Author: Judith A. Pirani
Did you know that Data Privacy Month (January 28-February 28, 2015) is just two months away? Now is the perfect time for colleges and universities to start planning activities and events.
Here are several ways that you can help raise awareness about data privacy issues on your campus.
By Jonathan Blake Huer, Director of Emerging Technologies and Media Development, Ball State University
Making technology decisions by yourself is incredibly difficult…especially today! However, there are a few key factors you can consider to make the decision a bit easier. It’s important to understand a little more about the interesting times in which we live. If you play out Moore’s Law and assume we’re getting to the “back half of the chess board,” then processing power is increasing far more rapidly than we can comprehend.
Author: Judith A. Pirani
“The lesson learned was that, in addition to providing viable software, successful dissemination must also focus on the adopting institution’s implementation and ongoing support needs.”
—Russ Little, Sinclair Community College in Sustainability, Partnerships, Focus on Users: Lessons from Sinclair College’s Student Success Plan
The forum’s mission is to find ways in which relevant stakeholders can simplify the notice-and-takedown process for both copyright holders and content providers. Currently the forum is operating through a smaller working group made up of representatives from such stakeholders. At the meeting the working group issued a discussion draft outlining its progress so far in finding ways to improve the system.
By Judith A. Pirani
“U Do the Math requires a change in student culture, because [students] are required to work during class. Outside of the classroom, students go to the math lab for individual assistance. While this increase in engagement is uncomfortable for many students at first, they like the approach once they become used to it. Many students take control of their learning, completing multiple courses in one semester.”
—John Squires, Chattanooga State Community College
Joan F. Cheverie
Entitled The Professional Development Commons, this new EDUCAUSE blog is intended to be an extension of what a public commons was historically: a collective tract of land or space that was shared by all and not owned by any one person. In this context, it is meant to be a blog space devoted to all aspects of management and leadership—a space where you can explore the many facets of being a manager, delve deeper into the topics that you may have been introduced to if you attended an EDUCAUSE Institute Program, exchange thoughts with others, and find resources from EDUCAUSE and beyond to support you in your professional development endeavors. In short, this is a commons for furthering your management and leadership skills.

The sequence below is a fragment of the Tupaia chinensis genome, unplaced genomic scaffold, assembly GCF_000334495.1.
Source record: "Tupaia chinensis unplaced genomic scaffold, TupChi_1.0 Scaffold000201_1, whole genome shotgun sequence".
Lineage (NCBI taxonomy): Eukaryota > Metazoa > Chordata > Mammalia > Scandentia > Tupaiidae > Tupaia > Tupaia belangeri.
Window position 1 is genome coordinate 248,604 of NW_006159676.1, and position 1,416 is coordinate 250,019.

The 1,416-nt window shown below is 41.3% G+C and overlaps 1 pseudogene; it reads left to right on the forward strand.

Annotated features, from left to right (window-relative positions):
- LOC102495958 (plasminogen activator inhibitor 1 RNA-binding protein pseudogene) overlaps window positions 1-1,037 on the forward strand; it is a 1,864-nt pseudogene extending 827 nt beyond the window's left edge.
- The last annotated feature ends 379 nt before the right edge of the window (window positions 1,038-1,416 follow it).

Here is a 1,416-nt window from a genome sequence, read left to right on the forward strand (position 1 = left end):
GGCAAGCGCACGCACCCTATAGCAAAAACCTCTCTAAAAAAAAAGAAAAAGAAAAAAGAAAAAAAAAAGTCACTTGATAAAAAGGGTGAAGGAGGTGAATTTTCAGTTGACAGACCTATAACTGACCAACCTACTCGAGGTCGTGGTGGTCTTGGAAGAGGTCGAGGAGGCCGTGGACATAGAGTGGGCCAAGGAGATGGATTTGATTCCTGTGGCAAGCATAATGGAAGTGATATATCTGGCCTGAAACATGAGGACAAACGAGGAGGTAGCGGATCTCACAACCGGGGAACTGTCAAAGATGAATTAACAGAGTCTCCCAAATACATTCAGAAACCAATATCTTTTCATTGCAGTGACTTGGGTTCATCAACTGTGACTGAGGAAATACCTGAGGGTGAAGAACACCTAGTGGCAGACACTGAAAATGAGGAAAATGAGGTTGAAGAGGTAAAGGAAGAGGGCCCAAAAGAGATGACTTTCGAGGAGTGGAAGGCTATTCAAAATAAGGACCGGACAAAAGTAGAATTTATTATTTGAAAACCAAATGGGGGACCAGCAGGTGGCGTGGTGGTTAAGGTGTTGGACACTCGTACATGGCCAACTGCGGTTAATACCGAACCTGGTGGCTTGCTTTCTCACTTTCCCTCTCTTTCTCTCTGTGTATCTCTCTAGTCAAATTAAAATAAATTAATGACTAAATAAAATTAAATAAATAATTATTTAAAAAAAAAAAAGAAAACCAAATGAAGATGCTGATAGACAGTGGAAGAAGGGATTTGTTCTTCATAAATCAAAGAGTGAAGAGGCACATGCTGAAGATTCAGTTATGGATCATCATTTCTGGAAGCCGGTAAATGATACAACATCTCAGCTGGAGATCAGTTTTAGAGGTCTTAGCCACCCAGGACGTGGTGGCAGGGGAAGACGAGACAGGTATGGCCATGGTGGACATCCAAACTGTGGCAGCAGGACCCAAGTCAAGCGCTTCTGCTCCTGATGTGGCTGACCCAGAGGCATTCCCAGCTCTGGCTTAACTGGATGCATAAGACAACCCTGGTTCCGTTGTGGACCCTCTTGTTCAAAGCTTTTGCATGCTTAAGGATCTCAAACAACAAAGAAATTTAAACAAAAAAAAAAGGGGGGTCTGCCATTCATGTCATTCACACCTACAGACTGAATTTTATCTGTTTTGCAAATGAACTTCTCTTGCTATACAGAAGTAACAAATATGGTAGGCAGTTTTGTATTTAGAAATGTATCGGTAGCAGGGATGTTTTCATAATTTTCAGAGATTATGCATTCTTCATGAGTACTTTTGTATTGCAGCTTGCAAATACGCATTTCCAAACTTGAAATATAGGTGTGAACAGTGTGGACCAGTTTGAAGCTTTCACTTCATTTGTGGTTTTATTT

While reinforcing the value of higher education as a provider of a quality education for work, life, and citizenship, the authors in this issue of EDUCAUSE Review have reset and reimagined many of the elements of today’s colleges and universities. This process begins with the audience.
Author: Judith A. Pirani
“Moving a program elsewhere requires a careful retuning of the components and materials, such that all stakeholders in the new environment find it easier to follow this new model to success than to continue with current unsuccessful, but familiar, strategies."
—Project team member, Hybrid Labs at California State University, Northridge
As the 11th anniversary of National Cyber Security Awareness Month (NCSAM) wraps up, we would like to thank the higher education community for another successful celebration! Colleges and universities continue to offer fun, creative activities and events for students, faculty, staff, and their local communities. Here are just a few highlights.
NCSAM Champions: Over 100 higher education institutions showed their support along with individuals, businesses, organizations, and government.
NCSAM Activities: More than 200 institutions shared their plans during the month of October. See what events took place by visiting the NCSAM Resource Kit.